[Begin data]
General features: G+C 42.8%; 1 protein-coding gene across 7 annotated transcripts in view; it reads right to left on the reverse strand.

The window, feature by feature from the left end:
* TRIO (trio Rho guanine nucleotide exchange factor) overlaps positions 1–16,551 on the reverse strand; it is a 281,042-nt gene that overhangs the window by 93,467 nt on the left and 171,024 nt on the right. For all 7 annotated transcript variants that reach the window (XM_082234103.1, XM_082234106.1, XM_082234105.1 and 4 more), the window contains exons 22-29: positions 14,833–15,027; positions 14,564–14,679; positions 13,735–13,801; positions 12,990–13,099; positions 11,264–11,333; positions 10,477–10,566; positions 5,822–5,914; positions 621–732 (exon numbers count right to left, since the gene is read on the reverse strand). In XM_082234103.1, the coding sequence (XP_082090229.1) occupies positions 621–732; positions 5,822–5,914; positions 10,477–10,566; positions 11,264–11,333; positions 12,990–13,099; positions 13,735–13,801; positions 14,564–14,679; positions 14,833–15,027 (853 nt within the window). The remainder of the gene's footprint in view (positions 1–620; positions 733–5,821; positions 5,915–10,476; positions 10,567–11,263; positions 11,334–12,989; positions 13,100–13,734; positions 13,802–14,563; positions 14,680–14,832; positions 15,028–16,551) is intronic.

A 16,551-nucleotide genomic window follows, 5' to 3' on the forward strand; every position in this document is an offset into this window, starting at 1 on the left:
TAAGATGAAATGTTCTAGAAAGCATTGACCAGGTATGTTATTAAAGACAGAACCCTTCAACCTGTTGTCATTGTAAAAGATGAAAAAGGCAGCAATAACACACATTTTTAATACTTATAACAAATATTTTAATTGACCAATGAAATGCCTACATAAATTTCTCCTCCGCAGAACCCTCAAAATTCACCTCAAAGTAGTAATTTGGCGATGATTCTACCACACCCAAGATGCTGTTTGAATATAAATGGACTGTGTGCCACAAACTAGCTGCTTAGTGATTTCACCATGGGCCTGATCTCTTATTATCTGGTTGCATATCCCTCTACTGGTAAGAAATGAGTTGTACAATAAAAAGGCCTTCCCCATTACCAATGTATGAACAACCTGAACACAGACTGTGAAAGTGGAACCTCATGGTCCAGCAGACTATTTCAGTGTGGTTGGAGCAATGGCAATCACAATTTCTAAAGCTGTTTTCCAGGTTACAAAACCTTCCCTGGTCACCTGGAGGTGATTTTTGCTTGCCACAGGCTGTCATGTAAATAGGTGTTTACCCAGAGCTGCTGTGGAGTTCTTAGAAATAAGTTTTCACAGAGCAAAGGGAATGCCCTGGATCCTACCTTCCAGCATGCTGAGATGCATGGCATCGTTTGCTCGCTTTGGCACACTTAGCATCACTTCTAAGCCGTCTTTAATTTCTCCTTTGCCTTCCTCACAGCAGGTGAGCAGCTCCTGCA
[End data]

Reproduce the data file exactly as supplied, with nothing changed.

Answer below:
General features: G+C 42.8%; 1 protein-coding gene across 7 annotated transcripts in view; it reads right to left on the reverse strand.

The window, feature by feature from the left end:
* TRIO (trio Rho guanine nucleotide exchange factor) overlaps positions 1–16,551 on the reverse strand; it is a 281,042-nt gene that overhangs the window by 93,467 nt on the left and 171,024 nt on the right. For all 7 annotated transcript variants that reach the window (XM_082234103.1, XM_082234106.1, XM_082234105.1 and 4 more), the window contains exons 22-29: positions 14,833–15,027; positions 14,564–14,679; positions 13,735–13,801; positions 12,990–13,099; positions 11,264–11,333; positions 10,477–10,566; positions 5,822–5,914; positions 621–732 (exon numbers count right to left, since the gene is read on the reverse strand). In XM_082234103.1, the coding sequence (XP_082090229.1) occupies positions 621–732; positions 5,822–5,914; positions 10,477–10,566; positions 11,264–11,333; positions 12,990–13,099; positions 13,735–13,801; positions 14,564–14,679; positions 14,833–15,027 (853 nt within the window). The remainder of the gene's footprint in view (positions 1–620; positions 733–5,821; positions 5,915–10,476; positions 10,567–11,263; positions 11,334–12,989; positions 13,100–13,734; positions 13,802–14,563; positions 14,680–14,832; positions 15,028–16,551) is intronic.

A 16,551-nucleotide genomic window follows, 5' to 3' on the forward strand; every position in this document is an offset into this window, starting at 1 on the left:
TAAGATGAAATGTTCTAGAAAGCATTGACCAGGTATGTTATTAAAGACAGAACCCTTCAACCTGTTGTCATTGTAAAAGATGAAAAAGGCAGCAATAACACACATTTTTAATACTTATAACAAATATTTTAATTGACCAATGAAATGCCTACATAAATTTCTCCTCCGCAGAACCCTCAAAATTCACCTCAAAGTAGTAATTTGGCGATGATTCTACCACACCCAAGATGCTGTTTGAATATAAATGGACTGTGTGCCACAAACTAGCTGCTTAGTGATTTCACCATGGGCCTGATCTCTTATTATCTGGTTGCATATCCCTCTACTGGTAAGAAATGAGTTGTACAATAAAAAGGCCTTCCCCATTACCAATGTATGAACAACCTGAACACAGACTGTGAAAGTGGAACCTCATGGTCCAGCAGACTATTTCAGTGTGGTTGGAGCAATGGCAATCACAATTTCTAAAGCTGTTTTCCAGGTTACAAAACCTTCCCTGGTCACCTGGAGGTGATTTTTGCTTGCCACAGGCTGTCATGTAAATAGGTGTTTACCCAGAGCTGCTGTGGAGTTCTTAGAAATAAGTTTTCACAGAGCAAAGGGAATGCCCTGGATCCTACCTTCCAGCATGCTGAGATGCATGGCATCGTTTGCTCGCTTTGGCACACTTAGCATCACTTCTAAGCCGTCTTTAATTTCTCCTTTGCCTTCCTCACAGCAGGTGAGCAGCTCCTGCA